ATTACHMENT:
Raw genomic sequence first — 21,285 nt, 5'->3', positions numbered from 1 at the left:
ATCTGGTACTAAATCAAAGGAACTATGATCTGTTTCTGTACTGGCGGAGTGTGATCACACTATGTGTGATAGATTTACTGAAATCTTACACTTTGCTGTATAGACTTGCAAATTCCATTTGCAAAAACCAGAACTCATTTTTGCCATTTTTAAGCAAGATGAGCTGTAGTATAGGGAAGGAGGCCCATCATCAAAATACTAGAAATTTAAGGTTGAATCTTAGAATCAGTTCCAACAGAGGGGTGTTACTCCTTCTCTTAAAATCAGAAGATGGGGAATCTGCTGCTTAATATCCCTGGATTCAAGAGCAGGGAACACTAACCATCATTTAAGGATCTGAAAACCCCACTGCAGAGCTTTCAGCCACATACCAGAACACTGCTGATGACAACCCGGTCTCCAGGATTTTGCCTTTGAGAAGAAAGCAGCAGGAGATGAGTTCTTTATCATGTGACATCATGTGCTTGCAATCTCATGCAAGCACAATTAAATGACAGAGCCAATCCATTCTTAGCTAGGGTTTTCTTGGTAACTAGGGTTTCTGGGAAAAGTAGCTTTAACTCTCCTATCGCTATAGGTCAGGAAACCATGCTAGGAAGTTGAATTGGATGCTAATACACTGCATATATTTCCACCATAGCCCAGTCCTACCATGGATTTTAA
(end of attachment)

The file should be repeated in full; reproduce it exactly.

Raw genomic sequence first — 21,285 nt, 5'->3', positions numbered from 1 at the left:
ATCTGGTACTAAATCAAAGGAACTATGATCTGTTTCTGTACTGGCGGAGTGTGATCACACTATGTGTGATAGATTTACTGAAATCTTACACTTTGCTGTATAGACTTGCAAATTCCATTTGCAAAAACCAGAACTCATTTTTGCCATTTTTAAGCAAGATGAGCTGTAGTATAGGGAAGGAGGCCCATCATCAAAATACTAGAAATTTAAGGTTGAATCTTAGAATCAGTTCCAACAGAGGGGTGTTACTCCTTCTCTTAAAATCAGAAGATGGGGAATCTGCTGCTTAATATCCCTGGATTCAAGAGCAGGGAACACTAACCATCATTTAAGGATCTGAAAACCCCACTGCAGAGCTTTCAGCCACATACCAGAACACTGCTGATGACAACCCGGTCTCCAGGATTTTGCCTTTGAGAAGAAAGCAGCAGGAGATGAGTTCTTTATCATGTGACATCATGTGCTTGCAATCTCATGCAAGCACAATTAAATGACAGAGCCAATCCATTCTTAGCTAGGGTTTTCTTGGTAACTAGGGTTTCTGGGAAAAGTAGCTTTAACTCTCCTATCGCTATAGGTCAGGAAACCATGCTAGGAAGTTGAATTGGATGCTAATACACTGCATATATTTCCACCATAGCCCAGTCCTACCATGGATTTTAA